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Omega-3s help prevent pre-eclampsia and improve baby health, study finds 

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A newly published article in the Archives of Gynaecology and Obstetrics (March 2022) has shown that supplementation with omega-3 in pregnancy can help to prevent preeclampsia, increase gestational duration, increase birth weight and decrease the risk of low birth weight and preterm birth (1).

The meta-analysis reviewed 59 randomized and quasi-randomized controlled trials examined the effects of supplementation during pregnancy with oral omega-3 supplementation at least twice a week during pregnancy. 

Supplementation with omega-3s was shown to reduce the risk of preeclampsia by 16%, increase gestational duration by 1.4 days, increase newborn birth weight by 49 grams, and reduce the risk of preterm and early preterm delivery by 14% and 23%; revealing benefits to both maternal health and birth outcomes. 

This is in line with previous research (2) which found an apparent increase in infant birth weight in mothers that consume fish oil (or fish weekly) relative to no fish oil intake. This study found that fish oil supplementation from the 24th week of pregnancy led to a higher BMI in the offspring from 0 to 6 years of age, but not an increased risk of obesity at age 6. The body composition at age 6 years in children given fish oil supplementation was characterised by a proportional increase in lean, bone, and fat mass suggesting a general growth stimulating effect of omega-3 long chain polyunsaturated fatty acids.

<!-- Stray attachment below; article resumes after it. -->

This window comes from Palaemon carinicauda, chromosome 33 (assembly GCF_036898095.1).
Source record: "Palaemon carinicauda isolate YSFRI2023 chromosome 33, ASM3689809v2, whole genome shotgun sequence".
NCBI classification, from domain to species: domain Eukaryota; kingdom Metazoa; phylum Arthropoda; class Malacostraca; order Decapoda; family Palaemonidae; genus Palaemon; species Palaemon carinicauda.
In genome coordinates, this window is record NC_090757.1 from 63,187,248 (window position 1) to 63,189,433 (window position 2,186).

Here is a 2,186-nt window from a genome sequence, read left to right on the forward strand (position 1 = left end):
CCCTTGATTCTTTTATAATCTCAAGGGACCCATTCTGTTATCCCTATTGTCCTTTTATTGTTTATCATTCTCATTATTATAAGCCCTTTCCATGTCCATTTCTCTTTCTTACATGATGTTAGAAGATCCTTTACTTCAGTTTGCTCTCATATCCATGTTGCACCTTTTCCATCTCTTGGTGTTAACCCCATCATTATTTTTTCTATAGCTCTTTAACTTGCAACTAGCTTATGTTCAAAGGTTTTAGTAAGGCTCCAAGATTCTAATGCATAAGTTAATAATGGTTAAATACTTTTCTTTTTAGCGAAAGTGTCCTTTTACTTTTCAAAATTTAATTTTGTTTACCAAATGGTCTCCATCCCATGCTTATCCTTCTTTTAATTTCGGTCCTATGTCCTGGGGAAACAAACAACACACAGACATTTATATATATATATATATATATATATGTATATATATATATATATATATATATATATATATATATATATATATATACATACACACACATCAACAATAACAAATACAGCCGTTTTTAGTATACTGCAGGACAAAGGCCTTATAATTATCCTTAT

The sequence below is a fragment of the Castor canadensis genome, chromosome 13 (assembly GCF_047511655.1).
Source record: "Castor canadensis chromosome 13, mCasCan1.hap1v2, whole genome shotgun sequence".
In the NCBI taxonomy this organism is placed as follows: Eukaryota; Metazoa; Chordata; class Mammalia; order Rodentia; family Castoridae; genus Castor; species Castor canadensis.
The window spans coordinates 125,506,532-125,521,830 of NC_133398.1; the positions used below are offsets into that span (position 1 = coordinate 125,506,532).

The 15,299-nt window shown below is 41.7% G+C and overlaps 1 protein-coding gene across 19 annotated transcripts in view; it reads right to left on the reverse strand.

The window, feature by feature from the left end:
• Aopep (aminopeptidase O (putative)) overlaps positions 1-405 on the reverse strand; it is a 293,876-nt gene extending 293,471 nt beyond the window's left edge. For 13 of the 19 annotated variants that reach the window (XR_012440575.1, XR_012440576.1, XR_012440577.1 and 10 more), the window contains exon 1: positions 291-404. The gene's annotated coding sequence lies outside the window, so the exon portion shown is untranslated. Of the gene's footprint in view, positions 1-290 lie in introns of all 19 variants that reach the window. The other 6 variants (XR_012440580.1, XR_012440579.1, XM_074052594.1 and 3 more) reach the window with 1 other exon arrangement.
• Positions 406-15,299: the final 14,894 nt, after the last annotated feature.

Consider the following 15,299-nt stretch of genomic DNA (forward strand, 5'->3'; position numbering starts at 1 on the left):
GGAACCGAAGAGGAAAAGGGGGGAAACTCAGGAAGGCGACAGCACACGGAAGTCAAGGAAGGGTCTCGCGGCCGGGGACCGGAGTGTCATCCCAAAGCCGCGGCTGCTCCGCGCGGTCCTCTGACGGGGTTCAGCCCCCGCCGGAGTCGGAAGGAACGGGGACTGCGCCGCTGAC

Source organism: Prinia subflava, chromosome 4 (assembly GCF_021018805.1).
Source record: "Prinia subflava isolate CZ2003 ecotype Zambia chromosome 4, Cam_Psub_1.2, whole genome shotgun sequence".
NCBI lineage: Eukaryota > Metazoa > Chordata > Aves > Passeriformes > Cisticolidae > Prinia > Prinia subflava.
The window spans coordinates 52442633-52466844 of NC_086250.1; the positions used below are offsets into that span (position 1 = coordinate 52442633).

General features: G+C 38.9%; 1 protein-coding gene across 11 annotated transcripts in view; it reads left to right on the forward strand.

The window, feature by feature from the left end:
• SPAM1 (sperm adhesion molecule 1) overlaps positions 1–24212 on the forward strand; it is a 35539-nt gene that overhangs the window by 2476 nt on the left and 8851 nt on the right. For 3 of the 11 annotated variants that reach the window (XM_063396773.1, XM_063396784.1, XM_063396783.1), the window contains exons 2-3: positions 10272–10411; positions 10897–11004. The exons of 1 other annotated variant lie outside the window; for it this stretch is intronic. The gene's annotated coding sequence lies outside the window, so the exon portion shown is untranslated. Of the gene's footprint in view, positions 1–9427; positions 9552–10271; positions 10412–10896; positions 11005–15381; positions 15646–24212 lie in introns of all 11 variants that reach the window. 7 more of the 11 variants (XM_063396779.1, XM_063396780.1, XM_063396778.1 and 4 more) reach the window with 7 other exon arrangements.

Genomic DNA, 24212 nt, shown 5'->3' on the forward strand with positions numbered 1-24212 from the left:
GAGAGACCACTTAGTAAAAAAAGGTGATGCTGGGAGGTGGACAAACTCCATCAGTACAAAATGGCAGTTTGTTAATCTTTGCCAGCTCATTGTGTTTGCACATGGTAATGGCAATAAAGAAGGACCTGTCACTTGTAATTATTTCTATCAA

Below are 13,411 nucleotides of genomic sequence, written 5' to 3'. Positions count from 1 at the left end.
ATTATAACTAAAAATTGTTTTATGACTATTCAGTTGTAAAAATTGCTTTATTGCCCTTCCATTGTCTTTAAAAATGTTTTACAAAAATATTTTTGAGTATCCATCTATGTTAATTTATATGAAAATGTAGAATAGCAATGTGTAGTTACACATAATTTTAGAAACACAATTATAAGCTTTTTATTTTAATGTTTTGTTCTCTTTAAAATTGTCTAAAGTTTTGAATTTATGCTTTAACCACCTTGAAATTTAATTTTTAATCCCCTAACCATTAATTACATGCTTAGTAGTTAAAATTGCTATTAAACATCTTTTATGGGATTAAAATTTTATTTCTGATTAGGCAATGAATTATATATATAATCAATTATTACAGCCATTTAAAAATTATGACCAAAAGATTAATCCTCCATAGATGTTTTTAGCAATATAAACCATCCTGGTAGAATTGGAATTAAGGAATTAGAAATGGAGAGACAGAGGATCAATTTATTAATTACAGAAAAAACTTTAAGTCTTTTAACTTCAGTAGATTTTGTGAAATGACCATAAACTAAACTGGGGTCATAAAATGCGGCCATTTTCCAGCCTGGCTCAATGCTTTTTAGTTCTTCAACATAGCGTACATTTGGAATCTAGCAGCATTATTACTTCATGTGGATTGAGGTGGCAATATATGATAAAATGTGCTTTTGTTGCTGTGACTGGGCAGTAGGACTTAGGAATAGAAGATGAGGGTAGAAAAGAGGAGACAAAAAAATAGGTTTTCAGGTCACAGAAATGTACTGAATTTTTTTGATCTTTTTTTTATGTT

Commenting on the findings, Pauline Cox MSc, functional nutritionist at fish oil supplement specialist Wiley’s Finest, said: “This research shows the importance of omega-3 essential fatty acids for both the mother and her baby. Omega-3s are also necessary for the proper growth and development of the baby’s brain, eyes, central nervous system and immune system while in the womb”. 

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